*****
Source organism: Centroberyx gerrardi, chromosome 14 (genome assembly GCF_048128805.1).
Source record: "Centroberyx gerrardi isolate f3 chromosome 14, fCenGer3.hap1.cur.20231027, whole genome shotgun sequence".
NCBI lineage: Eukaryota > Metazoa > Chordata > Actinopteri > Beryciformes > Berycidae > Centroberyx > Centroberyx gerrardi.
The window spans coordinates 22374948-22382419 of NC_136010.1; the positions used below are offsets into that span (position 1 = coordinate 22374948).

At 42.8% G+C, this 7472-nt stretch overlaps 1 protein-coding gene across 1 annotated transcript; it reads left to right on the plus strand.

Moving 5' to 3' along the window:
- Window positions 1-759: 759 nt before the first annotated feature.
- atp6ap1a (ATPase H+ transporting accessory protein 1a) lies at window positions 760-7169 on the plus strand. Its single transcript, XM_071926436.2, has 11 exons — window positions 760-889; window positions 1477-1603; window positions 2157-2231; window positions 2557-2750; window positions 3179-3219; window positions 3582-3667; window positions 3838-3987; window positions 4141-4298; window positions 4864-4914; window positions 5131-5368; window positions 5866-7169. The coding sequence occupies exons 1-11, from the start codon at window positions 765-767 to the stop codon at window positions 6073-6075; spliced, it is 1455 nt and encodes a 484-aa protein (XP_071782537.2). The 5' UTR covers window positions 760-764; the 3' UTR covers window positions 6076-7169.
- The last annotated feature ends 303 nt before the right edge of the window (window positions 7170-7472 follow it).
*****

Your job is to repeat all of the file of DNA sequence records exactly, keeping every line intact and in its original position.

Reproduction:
Source organism: Centroberyx gerrardi, chromosome 14 (genome assembly GCF_048128805.1).
Source record: "Centroberyx gerrardi isolate f3 chromosome 14, fCenGer3.hap1.cur.20231027, whole genome shotgun sequence".
NCBI lineage: Eukaryota > Metazoa > Chordata > Actinopteri > Beryciformes > Berycidae > Centroberyx > Centroberyx gerrardi.
The window spans coordinates 22374948-22382419 of NC_136010.1; the positions used below are offsets into that span (position 1 = coordinate 22374948).

At 42.8% G+C, this 7472-nt stretch overlaps 1 protein-coding gene across 1 annotated transcript; it reads left to right on the plus strand.

Moving 5' to 3' along the window:
- Window positions 1-759: 759 nt before the first annotated feature.
- atp6ap1a (ATPase H+ transporting accessory protein 1a) lies at window positions 760-7169 on the plus strand. Its single transcript, XM_071926436.2, has 11 exons — window positions 760-889; window positions 1477-1603; window positions 2157-2231; window positions 2557-2750; window positions 3179-3219; window positions 3582-3667; window positions 3838-3987; window positions 4141-4298; window positions 4864-4914; window positions 5131-5368; window positions 5866-7169. The coding sequence occupies exons 1-11, from the start codon at window positions 765-767 to the stop codon at window positions 6073-6075; spliced, it is 1455 nt and encodes a 484-aa protein (XP_071782537.2). The 5' UTR covers window positions 760-764; the 3' UTR covers window positions 6076-7169.
- The last annotated feature ends 303 nt before the right edge of the window (window positions 7170-7472 follow it).